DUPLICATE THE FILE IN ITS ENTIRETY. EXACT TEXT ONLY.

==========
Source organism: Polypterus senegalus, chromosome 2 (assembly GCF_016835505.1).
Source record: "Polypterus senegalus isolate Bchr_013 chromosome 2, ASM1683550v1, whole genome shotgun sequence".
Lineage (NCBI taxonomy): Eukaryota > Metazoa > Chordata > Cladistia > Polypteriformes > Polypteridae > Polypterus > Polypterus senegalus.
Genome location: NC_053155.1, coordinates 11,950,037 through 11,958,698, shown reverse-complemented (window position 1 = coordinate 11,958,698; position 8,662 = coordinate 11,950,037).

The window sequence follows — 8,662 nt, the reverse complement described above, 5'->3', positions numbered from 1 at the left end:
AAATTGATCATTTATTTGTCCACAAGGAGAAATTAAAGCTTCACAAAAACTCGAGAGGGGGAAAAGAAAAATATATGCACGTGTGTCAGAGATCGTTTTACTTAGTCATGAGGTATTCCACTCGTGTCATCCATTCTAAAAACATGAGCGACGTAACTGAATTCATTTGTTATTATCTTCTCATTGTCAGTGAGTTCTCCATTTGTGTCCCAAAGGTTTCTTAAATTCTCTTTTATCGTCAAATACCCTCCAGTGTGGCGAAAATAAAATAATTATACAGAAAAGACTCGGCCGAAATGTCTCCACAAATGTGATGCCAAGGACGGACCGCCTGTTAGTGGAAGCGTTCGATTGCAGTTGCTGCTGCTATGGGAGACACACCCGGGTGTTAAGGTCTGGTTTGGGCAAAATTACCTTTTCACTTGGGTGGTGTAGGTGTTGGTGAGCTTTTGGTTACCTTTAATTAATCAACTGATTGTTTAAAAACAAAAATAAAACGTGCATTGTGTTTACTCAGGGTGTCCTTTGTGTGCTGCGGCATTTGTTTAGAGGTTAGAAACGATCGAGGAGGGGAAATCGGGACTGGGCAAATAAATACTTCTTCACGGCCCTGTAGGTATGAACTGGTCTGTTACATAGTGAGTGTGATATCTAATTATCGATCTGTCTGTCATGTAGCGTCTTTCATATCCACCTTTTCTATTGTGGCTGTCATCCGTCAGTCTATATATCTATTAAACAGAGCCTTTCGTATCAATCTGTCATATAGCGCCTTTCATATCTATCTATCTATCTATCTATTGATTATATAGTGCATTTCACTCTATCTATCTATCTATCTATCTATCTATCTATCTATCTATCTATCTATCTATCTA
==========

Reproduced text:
Source organism: Polypterus senegalus, chromosome 2 (assembly GCF_016835505.1).
Source record: "Polypterus senegalus isolate Bchr_013 chromosome 2, ASM1683550v1, whole genome shotgun sequence".
Lineage (NCBI taxonomy): Eukaryota > Metazoa > Chordata > Cladistia > Polypteriformes > Polypteridae > Polypterus > Polypterus senegalus.
Genome location: NC_053155.1, coordinates 11,950,037 through 11,958,698, shown reverse-complemented (window position 1 = coordinate 11,958,698; position 8,662 = coordinate 11,950,037).

The window sequence follows — 8,662 nt, the reverse complement described above, 5'->3', positions numbered from 1 at the left end:
AAATTGATCATTTATTTGTCCACAAGGAGAAATTAAAGCTTCACAAAAACTCGAGAGGGGGAAAAGAAAAATATATGCACGTGTGTCAGAGATCGTTTTACTTAGTCATGAGGTATTCCACTCGTGTCATCCATTCTAAAAACATGAGCGACGTAACTGAATTCATTTGTTATTATCTTCTCATTGTCAGTGAGTTCTCCATTTGTGTCCCAAAGGTTTCTTAAATTCTCTTTTATCGTCAAATACCCTCCAGTGTGGCGAAAATAAAATAATTATACAGAAAAGACTCGGCCGAAATGTCTCCACAAATGTGATGCCAAGGACGGACCGCCTGTTAGTGGAAGCGTTCGATTGCAGTTGCTGCTGCTATGGGAGACACACCCGGGTGTTAAGGTCTGGTTTGGGCAAAATTACCTTTTCACTTGGGTGGTGTAGGTGTTGGTGAGCTTTTGGTTACCTTTAATTAATCAACTGATTGTTTAAAAACAAAAATAAAACGTGCATTGTGTTTACTCAGGGTGTCCTTTGTGTGCTGCGGCATTTGTTTAGAGGTTAGAAACGATCGAGGAGGGGAAATCGGGACTGGGCAAATAAATACTTCTTCACGGCCCTGTAGGTATGAACTGGTCTGTTACATAGTGAGTGTGATATCTAATTATCGATCTGTCTGTCATGTAGCGTCTTTCATATCCACCTTTTCTATTGTGGCTGTCATCCGTCAGTCTATATATCTATTAAACAGAGCCTTTCGTATCAATCTGTCATATAGCGCCTTTCATATCTATCTATCTATCTATCTATTGATTATATAGTGCATTTCACTCTATCTATCTATCTATCTATCTATCTATCTATCTATCTATCTATCTATCTATCTA